I fell in love with “Angel” during my deep depression in the late 1990s, and several months after I first heard it I got a chance to actually meet the woman whose song had had such an impact on me. We met at a Grammy party thrown by the record executive Clive Davis in 1997.
Erik called me one day to tell me that he’d landed tickets to Clive’s bash, which was a very big deal in the music industry. He was excited about it, too, as tickets to Clive’s parties weren’t easy to come by, even for star recording artists. As excited as he was, though, I was equally as uninterested. I couldn’t have cared less about anything related to the music business at that point, especially not parties. The fame, the glamor, the money, to my mind, were all nonsense. Erik, who is usually a very laid-back guy, was audibly annoyed by my lack of concern. He and Tracey Miller, Run-DMC’s publicist, had pulled some pretty big strings to get those tickets. “Yo, D., you need to go,” he said. “It’ll be real big. Tracey Miller set this up.”
“I don’t care,” I told him. “I ain’t going.” “D., I worked real hard to get these tickets.”
Erik had to resort to explaining that he’d promised Tracey that I’d show up. I still acted like I didn’t care anything about it. Erik repeated his plea. “D., you don’t know how hard I worked to get these tickets. I told Tracey you were going.”
“You shouldn’t have told her that,” I replied coolly.
Erik has always stood by me, through some of the best and worst times in my life. Even before he became our manager, he used to tote around coolers filled with my 40-ounces. It wasn’t a high-profile job by any means, but he did it with the same seriousness and commitment that he does almost everything. Erik had paid dues and has remained a loyal friend, even when I’ve given him a hard time. For that, he has always merited my respect. Furthermore, he’s as business-savvy a dude as he is a devoted friend, which makes me listen to him when he talks, even if it takes me some time to come around. I knew that he was angry at me because of the way I was acting, but in spite of his being upset, he stayed after me about that party until the date finally arrived a couple of weeks later.
“OK, I’ll go,” I said. “But I’m only staying for one hour.”
“That’s fine with me,” he said. “All you have to do is walk the red carpet and take a couple of pictures.”
“I ain’t doing all of that, but I will go to the party.”
On our way to the opulent Beverly Hills Hotel, where the party was being thrown, I swore to him that I wasn’t staying longer than an hour. I meant it, too. I was supposed to sit at some VIP table, but I took a table near a back corner of the room instead. It was as close to the exit as I could get. As soon as I sat down, I glanced at my watch and began the minute-by-minute countdown to the moment when I could bounce. Fifty-nine . . . fifty-eight . . . fifty-seven . . . If I could’ve speeded up time, I would have gladly done so.
As the party picked up, the major stars who always attend Clive’s gigs filed in—Stevie Wonder, Alicia Keys, Busta Rhymes, P. Diddy, and the like. I stared around with an almost glazed look in my eyes. I was as unmoved as I’d been when Erik first invited me. Meanwhile, people were walking up to my table showing me nothing but love, telling me how young I looked and asking for the secret to my youth. I made nice, but in the back of my mind, all I could think about was going back to my hotel room, cranking up “Angel,” and reading books on metaphysics or something.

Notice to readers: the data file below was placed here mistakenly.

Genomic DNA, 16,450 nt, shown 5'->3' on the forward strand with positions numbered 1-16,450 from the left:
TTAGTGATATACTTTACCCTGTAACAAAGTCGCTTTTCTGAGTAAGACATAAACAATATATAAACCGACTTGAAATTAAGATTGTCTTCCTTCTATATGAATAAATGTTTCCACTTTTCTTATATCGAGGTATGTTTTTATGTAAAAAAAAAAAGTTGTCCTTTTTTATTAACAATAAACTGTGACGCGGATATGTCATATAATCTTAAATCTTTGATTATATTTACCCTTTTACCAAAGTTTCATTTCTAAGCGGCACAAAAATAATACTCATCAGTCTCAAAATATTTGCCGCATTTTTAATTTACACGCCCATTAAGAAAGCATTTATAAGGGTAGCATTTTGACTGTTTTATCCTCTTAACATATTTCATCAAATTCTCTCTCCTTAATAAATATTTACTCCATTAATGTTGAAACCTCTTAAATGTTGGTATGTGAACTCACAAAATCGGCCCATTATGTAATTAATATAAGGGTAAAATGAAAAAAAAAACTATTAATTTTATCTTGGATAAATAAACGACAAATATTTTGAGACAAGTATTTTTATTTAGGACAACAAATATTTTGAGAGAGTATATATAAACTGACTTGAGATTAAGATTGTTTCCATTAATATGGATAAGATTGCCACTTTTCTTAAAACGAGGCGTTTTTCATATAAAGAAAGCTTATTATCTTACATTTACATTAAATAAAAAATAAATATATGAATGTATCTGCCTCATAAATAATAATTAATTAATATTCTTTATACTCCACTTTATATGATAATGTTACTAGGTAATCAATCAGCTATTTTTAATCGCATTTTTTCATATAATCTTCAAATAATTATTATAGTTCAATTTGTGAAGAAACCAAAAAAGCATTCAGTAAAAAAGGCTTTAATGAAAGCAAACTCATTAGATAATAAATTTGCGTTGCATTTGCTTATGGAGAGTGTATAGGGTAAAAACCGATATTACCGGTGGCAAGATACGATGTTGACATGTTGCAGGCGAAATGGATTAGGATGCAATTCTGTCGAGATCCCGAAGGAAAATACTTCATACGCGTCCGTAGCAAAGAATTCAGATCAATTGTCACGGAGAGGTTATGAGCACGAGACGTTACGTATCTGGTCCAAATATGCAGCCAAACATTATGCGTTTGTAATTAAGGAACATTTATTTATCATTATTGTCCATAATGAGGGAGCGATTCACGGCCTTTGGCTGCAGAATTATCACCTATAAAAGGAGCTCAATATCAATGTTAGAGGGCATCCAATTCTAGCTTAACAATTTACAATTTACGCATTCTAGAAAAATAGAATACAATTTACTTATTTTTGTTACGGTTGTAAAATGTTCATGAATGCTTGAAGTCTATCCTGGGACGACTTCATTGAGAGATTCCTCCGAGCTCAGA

On my behalf, Erik was working the room, selecting particular media personalities who he wanted to have interview me on the red carpet. Usually, I was happy to talk to an entire pressroom full of reporters. This night, though, I probably spoke to maybe only three journalists total. That had to be some kind of all-time low for me. Then, minutes after I wrapped up my last interview and was about to resume my countdown, I looked up, and what I saw nearly made my eyes pop out of their sockets.
Sarah McLachlan had walked in.
Since I was near the door, I was the first person to see her as she strolled into the room. “Oh my God, that’s her,” I said, gasping. I couldn’t stop staring as she walked across the room, speaking with small groups of people.
I wanted to rush over to her, but I hesitated. Only a few people knew I was a closet Sarah McLachlan fan—and almost none of them were at this party. I thought briefly of how it might look to others to see the “King of Rock” fawning over a pop soloist. I quickly said, “Forget that.” This woman had helped save my life. As I saw that she was about to head into a larger room that was swarming with industry bigwigs, I feared that I might never get another chance to tell her what her music meant to me. Nervous and excited, I quickly made my way over to where she was standing. When I opened my mouth to speak, I sounded nothing like the swaggering rap superhero I projected onstage and in videos. My tone softened considerably.
“Excuse me, Ms. McLachlan,” I started meekly.
She turned around, saw it was me, and allowed a giant grin to spread across her face. “DMC? Oh, Run-DMC, I love you guys!”
Surprisingly, she began to actually rhyme the lyrics to some of our songs. It was a medley of Run-DMC classics. “It’s tricky to rock a rhyme/ to rock a rhyme that’s right on time.” “My Ahhh-didas walk through concert doors / and roam all over coliseum floors.” She sounded damn good, too. I was beyond flattered. I even thought, OK, that’s a good reason to stay alive. Sarah McLachlan likes my group’s music.
Jittery with nerves, my tongue drying out with each word, I continued: “That’s so cool, thank you. Well, Ms. McLachlan, I just want to tell you that one of your records saved my life. This past year I’ve been depressed and suicidal. I listen to that record every day. It’s the crutch that I stand on. I don’t leave my house without listening to that record. I don’t work out without listening to that record. I don’t travel without listening to that record. The name of the record is ‘Angel,’ and you sing like an angel. People say you are an angel, but you’re not an angel to me. You’re a god.”
I must’ve babbled on like that for more than two minutes. When I finished, I could see bafflement all over her face. Clearly, she hadn’t expected me to pour out my heart all over the floor in front of her at the hottest party of the year. I’m sure the poor woman simply intended to say hello, pay me a compliment, and keep it moving. She was gracious about it, nonetheless. She shook my hand, looked me in my eyes, and said, “Thank you for telling me that, Darryl—but that’s what music is supposed to do.”
I was overjoyed.
I will never forget that meeting.
Excerpted from Ten Ways Not To Commit Suicide, by Darryl McDaniels with Darrell Dawsey. Copyright © 2016 David Halton. Published by HarperCollins. All rights reserved.